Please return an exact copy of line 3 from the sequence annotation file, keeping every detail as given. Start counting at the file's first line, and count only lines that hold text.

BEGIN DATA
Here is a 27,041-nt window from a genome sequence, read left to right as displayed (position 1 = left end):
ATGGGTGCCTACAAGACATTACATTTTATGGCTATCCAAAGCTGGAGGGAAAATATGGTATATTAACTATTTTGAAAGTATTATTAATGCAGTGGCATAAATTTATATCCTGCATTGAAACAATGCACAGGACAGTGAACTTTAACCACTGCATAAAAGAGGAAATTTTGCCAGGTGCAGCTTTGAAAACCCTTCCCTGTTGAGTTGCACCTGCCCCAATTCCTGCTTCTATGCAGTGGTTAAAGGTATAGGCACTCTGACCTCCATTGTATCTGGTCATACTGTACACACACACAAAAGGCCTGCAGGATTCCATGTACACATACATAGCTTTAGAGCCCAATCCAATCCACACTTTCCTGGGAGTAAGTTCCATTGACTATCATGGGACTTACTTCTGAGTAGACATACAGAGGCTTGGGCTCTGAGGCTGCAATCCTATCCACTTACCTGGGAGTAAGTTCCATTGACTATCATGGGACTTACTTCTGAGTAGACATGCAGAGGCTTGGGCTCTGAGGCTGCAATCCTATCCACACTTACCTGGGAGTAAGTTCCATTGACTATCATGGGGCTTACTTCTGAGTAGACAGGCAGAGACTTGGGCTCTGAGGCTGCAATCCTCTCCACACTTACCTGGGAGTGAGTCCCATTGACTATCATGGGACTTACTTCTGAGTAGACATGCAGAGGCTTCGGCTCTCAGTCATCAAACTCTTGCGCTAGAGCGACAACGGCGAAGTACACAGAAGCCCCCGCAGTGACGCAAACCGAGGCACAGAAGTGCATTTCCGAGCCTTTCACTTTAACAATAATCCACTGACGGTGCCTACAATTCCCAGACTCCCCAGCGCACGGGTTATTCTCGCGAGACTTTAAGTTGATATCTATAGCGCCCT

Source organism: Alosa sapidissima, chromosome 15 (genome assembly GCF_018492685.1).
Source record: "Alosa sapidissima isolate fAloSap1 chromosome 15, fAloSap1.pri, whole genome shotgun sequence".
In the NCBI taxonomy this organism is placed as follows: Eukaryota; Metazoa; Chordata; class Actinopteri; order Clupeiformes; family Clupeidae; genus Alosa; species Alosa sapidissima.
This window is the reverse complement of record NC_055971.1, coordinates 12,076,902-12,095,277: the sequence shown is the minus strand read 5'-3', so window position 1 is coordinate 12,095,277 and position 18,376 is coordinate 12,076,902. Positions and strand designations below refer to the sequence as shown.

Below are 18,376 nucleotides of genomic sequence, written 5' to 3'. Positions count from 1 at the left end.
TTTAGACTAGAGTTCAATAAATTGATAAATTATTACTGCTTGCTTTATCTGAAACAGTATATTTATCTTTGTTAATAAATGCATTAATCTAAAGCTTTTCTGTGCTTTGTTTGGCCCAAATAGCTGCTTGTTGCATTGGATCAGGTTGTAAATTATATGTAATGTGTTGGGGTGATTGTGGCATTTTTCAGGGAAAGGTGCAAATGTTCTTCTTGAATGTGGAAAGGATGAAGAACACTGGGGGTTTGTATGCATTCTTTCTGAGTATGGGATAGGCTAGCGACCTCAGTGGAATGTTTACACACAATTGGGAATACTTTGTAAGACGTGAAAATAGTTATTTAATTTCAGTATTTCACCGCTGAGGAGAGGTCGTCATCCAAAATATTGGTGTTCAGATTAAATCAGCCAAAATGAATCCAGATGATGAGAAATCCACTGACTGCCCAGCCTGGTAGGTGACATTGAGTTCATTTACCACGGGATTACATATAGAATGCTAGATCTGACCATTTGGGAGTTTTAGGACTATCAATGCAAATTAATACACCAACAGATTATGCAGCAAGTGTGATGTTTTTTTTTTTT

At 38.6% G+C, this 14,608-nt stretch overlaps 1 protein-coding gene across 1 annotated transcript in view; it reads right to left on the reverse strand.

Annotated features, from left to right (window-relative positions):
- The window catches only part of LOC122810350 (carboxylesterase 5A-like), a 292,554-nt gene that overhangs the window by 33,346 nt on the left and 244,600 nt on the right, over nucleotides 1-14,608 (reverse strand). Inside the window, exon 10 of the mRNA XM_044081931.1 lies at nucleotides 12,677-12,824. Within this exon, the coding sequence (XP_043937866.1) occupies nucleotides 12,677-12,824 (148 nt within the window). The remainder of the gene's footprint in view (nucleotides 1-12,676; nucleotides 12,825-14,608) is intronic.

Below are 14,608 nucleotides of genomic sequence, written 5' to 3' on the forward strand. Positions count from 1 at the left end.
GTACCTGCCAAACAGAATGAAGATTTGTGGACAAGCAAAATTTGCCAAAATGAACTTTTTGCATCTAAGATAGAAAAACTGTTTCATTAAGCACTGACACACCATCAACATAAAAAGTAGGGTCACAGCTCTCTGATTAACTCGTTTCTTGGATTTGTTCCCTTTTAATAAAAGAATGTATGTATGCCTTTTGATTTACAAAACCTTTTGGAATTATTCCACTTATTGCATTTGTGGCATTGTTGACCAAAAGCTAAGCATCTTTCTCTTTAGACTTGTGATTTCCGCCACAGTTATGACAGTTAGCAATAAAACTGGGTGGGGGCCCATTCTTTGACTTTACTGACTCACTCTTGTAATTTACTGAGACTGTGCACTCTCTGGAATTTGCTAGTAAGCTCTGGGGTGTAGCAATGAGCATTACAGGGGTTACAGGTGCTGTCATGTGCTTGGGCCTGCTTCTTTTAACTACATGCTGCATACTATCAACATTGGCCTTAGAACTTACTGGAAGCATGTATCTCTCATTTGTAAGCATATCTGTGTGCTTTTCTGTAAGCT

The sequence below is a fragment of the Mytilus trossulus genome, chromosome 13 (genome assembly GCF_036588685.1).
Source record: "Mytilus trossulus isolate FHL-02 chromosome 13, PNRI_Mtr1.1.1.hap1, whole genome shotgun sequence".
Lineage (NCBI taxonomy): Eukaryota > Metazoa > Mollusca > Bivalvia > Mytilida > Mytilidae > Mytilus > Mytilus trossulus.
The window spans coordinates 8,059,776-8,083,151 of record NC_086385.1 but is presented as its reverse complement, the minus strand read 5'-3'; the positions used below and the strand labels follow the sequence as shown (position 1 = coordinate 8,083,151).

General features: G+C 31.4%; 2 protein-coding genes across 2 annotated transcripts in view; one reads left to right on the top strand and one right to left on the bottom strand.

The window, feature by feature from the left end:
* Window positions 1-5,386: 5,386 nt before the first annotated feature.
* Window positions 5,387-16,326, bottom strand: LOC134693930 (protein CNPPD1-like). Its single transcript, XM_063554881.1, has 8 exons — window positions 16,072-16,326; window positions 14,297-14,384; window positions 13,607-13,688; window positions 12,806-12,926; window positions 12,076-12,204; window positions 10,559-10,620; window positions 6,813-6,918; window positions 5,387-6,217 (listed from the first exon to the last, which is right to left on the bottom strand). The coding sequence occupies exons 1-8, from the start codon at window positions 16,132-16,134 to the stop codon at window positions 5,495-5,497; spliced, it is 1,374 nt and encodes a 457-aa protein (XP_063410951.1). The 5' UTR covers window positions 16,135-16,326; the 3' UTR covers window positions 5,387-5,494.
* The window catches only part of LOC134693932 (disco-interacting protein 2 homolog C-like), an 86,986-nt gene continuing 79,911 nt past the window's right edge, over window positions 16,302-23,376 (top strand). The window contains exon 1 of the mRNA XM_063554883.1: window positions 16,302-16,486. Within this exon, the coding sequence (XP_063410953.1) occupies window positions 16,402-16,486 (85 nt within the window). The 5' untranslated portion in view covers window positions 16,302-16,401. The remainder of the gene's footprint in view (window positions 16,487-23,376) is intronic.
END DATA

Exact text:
Source organism: Alosa sapidissima, chromosome 15 (genome assembly GCF_018492685.1).